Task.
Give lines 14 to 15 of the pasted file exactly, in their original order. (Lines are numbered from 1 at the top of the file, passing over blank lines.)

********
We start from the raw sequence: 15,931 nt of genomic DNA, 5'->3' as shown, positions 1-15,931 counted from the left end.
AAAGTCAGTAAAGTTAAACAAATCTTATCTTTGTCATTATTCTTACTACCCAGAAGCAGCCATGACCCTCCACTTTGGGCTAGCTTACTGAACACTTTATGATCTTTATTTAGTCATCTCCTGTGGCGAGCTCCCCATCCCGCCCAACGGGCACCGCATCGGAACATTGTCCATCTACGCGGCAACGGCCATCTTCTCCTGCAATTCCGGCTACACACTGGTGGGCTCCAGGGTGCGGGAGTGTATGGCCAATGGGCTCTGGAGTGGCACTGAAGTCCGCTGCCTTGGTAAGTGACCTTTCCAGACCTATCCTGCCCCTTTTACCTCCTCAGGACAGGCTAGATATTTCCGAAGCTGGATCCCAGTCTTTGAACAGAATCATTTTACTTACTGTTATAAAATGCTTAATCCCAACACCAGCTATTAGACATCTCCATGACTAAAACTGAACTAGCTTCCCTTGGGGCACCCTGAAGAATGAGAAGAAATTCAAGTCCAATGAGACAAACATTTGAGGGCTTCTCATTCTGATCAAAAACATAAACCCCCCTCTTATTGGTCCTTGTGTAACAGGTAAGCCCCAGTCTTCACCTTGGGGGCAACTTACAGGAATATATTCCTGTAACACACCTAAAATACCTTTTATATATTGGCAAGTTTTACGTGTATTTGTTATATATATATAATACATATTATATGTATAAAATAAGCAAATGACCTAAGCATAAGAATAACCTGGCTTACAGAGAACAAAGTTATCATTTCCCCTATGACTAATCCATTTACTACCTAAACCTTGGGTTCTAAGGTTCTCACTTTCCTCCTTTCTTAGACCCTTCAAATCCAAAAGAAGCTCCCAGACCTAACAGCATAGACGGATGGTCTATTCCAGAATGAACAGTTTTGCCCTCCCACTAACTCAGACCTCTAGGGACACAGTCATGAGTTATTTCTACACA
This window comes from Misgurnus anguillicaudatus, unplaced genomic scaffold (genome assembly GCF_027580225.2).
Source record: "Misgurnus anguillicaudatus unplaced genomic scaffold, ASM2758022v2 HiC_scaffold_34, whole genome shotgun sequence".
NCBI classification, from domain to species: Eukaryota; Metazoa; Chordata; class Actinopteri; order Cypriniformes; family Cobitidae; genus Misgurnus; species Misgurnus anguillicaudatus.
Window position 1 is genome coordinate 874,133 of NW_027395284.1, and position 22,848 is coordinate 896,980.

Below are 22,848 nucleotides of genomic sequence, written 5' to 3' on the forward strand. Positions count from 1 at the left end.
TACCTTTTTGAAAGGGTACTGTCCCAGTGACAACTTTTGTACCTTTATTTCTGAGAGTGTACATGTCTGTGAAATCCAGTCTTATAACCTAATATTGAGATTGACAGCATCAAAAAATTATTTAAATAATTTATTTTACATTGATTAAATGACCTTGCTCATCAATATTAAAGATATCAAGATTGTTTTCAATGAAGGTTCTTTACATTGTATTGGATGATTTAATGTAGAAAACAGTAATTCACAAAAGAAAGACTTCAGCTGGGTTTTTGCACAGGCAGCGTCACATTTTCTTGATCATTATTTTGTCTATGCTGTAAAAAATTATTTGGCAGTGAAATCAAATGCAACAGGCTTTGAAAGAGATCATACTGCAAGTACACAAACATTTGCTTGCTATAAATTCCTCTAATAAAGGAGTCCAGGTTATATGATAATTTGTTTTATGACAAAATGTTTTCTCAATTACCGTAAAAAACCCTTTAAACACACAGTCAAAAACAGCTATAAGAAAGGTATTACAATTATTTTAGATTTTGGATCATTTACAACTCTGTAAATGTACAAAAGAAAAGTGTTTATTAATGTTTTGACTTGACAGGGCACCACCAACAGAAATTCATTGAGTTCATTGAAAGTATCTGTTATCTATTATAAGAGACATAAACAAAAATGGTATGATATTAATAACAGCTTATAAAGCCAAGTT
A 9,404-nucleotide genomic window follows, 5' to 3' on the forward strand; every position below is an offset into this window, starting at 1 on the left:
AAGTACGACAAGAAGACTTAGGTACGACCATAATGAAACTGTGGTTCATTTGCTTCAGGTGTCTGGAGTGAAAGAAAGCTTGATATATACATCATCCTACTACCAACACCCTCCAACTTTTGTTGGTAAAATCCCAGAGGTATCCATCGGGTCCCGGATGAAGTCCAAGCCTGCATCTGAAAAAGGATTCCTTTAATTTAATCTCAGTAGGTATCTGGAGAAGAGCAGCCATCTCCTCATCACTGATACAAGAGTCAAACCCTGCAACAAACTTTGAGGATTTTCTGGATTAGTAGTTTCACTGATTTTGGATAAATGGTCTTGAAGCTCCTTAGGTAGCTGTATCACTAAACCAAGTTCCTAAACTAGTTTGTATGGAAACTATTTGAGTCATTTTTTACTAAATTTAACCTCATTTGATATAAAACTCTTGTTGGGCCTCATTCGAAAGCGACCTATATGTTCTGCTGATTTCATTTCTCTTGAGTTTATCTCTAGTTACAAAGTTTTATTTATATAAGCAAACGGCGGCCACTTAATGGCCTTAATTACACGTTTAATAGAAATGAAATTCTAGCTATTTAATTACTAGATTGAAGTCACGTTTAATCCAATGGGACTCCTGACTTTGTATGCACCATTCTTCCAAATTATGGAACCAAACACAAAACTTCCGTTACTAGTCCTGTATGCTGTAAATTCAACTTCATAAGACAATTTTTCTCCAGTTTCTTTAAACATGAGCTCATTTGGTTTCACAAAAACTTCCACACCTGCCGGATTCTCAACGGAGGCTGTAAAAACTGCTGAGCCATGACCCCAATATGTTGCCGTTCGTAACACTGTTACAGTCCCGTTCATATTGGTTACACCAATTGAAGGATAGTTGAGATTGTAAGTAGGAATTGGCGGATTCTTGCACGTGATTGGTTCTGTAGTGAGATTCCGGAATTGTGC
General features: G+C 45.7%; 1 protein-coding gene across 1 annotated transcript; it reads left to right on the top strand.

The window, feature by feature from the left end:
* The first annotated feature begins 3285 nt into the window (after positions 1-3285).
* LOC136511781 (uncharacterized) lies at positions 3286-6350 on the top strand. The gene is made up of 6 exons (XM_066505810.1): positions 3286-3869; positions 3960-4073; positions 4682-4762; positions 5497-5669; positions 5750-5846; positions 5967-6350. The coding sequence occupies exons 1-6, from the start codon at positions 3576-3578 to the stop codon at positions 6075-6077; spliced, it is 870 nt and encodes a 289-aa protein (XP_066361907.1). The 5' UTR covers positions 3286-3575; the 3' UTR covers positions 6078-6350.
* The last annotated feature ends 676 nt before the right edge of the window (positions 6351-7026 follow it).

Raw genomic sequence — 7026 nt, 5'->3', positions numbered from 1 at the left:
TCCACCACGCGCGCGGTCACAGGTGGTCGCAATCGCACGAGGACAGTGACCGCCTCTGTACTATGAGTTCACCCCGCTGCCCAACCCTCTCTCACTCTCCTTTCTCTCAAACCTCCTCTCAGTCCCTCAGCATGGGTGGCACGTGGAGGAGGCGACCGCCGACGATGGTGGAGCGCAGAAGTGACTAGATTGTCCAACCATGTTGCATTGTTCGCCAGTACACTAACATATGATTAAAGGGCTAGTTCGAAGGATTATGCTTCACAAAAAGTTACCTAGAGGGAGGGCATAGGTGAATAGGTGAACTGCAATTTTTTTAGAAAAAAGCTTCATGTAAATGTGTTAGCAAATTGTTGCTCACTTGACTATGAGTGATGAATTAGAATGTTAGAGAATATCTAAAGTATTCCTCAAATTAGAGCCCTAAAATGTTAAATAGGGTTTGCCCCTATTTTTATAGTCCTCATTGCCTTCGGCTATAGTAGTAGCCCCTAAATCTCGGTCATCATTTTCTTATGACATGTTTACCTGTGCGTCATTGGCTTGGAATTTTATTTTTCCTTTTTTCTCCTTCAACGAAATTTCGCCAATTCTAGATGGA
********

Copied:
* LOC136511781 (uncharacterized) lies at positions 3286-6350 on the top strand. The gene is made up of 6 exons (XM_066505810.1): positions 3286-3869; positions 3960-4073; positions 4682-4762; positions 5497-5669; positions 5750-5846; positions 5967-6350. The coding sequence occupies exons 1-6, from the start codon at positions 3576-3578 to the stop codon at positions 6075-6077; spliced, it is 870 nt and encodes a 289-aa protein (XP_066361907.1). The 5' UTR covers positions 3286-3575; the 3' UTR covers positions 6078-6350.
* The last annotated feature ends 676 nt before the right edge of the window (positions 6351-7026 follow it).